2011 was the year in which urban planning and development became the confirmed fashionable topic of conversation around town. What with real estate having boomed as it has and with the amount of development Ottawa is (finally) seeing in its urban core, not a week went by without some intense debate about one project or another. And, true to Ottawa fashion (although hopefully this fashion will evolve into something more constructive), it always starts with vigorous opposition. Stepping back, however, here are ten reasons why not only “all is not lost”, but why Ottawa is in fact the city to watch in Canada when it comes to urban development.
1. The LRT. Rail rapid transit has been debated way too long. We now have a plan, and it’s the right plan. Subway downtown, east-west first, north-south to the airport next, then add spokes to the corridors with the mose density (and ridership potential). This will completely transform our city for the better. Rapid transit will truly be rapid. The system will be worthy of a big city and support our growth for at least a century.
2. Lansdowne. This is Canada’s first and most serious attempt at requalifying an urban stadium and knitting it better into its neighbourhood. Not only will we reclaim our rightful place in the CFL and gain a pro soccer team, we will also gain a park, a new market, and a network of pedestrian-friendly streets and blocks that will be animated day in and day out. This project will be studied by other cities.
3. Westboro. A neighbourhood that started as a distant streetcar suburb is now an urban hotspot, and its main street is starting to come along nicely. The new mixed-use buildings that line it are creating a much more enjoyable, coherent, populous and animated street.
4. The Westboro Convent. A cherished historic structure will be preserved, restored and re-used as the centre piece of an intimate network of pedestrian spaces linking a busy main mixed-use street edge with an elegant treed allée that constitutes a new pedestrian shortcut. The project will also help knit together Westboro to Wellington Village.
5. Wellington West. From a recent past as a non-descript highway commercial type of corridor, this street has found new life as an arts district, and the recent street reconstruction has left it looking spiffy. With more people moving into the area, restaurants and bars can start opening later and on Sunday mornings and more retail choice can be brought to the area.
6. The Parkdale Market. Recently rebuilt, this City market and the park next to it are now refreshed, updated, and better blended together. Witness the little building on Armstrong Street that features a vending space. Hopefully, this will be a good catalyst for Parkdale and Holland Avenues to also refresh themselves.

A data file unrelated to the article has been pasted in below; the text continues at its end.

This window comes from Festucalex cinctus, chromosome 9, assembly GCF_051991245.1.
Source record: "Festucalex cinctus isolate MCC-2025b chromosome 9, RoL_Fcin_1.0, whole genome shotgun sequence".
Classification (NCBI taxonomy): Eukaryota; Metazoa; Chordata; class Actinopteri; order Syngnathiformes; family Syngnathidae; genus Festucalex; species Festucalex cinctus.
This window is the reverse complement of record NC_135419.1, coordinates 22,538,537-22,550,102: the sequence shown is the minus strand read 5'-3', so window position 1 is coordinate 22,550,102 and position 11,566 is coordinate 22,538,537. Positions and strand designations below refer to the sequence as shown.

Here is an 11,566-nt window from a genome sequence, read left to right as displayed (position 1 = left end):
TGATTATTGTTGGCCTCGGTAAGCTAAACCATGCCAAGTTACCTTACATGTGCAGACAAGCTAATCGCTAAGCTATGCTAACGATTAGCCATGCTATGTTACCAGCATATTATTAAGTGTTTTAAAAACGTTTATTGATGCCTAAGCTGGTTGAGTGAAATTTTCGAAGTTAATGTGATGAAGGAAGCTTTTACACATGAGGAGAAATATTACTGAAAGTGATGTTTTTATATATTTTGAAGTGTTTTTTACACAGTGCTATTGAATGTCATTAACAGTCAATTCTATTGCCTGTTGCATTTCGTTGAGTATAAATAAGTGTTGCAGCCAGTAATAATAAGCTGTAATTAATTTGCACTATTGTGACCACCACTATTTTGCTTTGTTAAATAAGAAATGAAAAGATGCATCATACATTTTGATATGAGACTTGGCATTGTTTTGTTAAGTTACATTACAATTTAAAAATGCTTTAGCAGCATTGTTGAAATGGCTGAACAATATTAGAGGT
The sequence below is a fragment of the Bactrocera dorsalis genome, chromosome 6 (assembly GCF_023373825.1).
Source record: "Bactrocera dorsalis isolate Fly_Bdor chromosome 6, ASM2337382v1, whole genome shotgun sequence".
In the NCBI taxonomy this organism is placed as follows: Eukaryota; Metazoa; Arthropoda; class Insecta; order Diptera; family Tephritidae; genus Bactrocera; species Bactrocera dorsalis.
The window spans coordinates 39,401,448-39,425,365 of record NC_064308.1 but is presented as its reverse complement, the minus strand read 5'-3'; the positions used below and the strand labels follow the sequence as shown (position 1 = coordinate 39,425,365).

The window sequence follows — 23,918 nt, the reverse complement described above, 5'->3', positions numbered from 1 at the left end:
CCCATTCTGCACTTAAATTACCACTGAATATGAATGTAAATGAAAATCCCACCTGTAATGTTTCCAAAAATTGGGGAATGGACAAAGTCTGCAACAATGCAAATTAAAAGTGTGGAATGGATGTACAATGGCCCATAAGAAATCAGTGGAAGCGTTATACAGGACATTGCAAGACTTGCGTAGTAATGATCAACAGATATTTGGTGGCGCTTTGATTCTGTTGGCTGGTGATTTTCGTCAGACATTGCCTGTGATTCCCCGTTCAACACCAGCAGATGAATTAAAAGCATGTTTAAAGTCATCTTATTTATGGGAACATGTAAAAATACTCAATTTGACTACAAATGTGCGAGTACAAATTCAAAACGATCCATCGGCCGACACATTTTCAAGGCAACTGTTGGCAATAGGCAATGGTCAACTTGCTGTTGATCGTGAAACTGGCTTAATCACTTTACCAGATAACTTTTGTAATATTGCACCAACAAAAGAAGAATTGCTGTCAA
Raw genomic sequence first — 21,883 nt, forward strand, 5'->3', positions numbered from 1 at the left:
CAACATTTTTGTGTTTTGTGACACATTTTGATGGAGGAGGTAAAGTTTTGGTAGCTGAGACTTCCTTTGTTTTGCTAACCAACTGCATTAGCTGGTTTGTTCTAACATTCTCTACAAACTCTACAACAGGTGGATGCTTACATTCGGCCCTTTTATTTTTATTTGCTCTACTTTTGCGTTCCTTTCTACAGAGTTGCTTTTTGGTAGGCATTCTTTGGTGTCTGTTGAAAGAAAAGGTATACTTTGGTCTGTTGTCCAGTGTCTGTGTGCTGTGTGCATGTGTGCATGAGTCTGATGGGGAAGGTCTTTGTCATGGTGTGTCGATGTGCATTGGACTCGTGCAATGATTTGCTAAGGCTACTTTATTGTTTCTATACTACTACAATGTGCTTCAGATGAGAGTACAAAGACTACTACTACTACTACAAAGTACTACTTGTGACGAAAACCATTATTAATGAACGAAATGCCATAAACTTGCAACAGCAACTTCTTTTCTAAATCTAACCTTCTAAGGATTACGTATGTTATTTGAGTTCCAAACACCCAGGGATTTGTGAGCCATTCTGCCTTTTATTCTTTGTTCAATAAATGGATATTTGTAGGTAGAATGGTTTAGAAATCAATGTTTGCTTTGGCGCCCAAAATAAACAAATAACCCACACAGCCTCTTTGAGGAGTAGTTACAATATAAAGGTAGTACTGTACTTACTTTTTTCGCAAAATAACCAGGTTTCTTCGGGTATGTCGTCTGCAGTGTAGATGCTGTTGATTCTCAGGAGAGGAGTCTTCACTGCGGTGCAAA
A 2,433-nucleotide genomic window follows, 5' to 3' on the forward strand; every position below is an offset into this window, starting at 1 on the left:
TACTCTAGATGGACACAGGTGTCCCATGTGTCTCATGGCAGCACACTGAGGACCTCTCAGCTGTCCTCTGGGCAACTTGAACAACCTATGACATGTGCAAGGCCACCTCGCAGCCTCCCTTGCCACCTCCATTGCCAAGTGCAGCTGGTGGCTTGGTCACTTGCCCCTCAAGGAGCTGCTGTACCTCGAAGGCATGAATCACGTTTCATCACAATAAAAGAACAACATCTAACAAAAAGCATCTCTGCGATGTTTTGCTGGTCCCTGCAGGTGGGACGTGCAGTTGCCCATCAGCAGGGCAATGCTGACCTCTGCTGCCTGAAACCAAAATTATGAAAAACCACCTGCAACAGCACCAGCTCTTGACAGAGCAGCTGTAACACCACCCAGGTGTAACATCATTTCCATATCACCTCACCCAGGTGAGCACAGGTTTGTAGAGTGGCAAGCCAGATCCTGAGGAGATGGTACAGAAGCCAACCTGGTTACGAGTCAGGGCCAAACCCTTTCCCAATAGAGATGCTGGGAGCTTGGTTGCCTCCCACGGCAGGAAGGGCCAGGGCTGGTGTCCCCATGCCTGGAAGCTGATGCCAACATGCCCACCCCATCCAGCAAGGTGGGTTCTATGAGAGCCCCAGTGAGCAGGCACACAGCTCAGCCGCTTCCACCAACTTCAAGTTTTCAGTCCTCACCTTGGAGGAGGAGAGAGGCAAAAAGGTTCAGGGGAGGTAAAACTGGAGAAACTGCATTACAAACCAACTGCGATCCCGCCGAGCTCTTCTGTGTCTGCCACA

7. Preston Street. Not only is it looking much nicer after its rebuild, it’s become a genuine go-to area at night, an alternative to the Byward Market. The area is now sought-after by condo developers, so there is a frank discussion about development happening in the neighbourhood, which is also in the midst of a Community Design Plan process. The area has the jobs, it has the festivals, it has Dows’ Lake, but it needs more residents if it wants to attract a grocery store, an LCBO, and other services that would make it a true full-service neighbourhood.
8. Montreal Road. Vanier’s main drag has the Wabano Centre under construction. Wabano will be a strong and positive expression of First Nations’ appropriation of, and participation in, urban space in Canada; a cultural hub, a community centre, a business incubator and an architectural beacon. There are a few other exciting new projects in the pipeline for Montreal Road. As they say, “watch this space”.
9. The Laurier Avenue Bike Lanes. There was huffing. There was puffing. There was concern. There were complaints. There was scepticism. And then it happened. And people adapted. And cyclists used them. And Ottawa proved, just with that little project, that the car no longer needs to be king, that it can be equal to other modes of transport without overriding the others in design priority. More of that is needed.
10. The Rideau Centre’s Forever 21 store. For the space of those 10-12 metres, the old mall’s façade looks like it could belong on Michigan Avenue in Chicago, or Boylston Street in Boston, or Ste-Catherine in Montreal, or Yonge Street in Toronto where they meticulously opened up the Eaton Centre’s streetside in a similar way, but along its whole length. Our downtown mall has to reinvent itself to be worthy of a subway station. The Forever 21 store model is the way to go for the Rideau Centre. And so is blowing out the overpasses above Rideau Street.
photo by Robbie’s Photo Art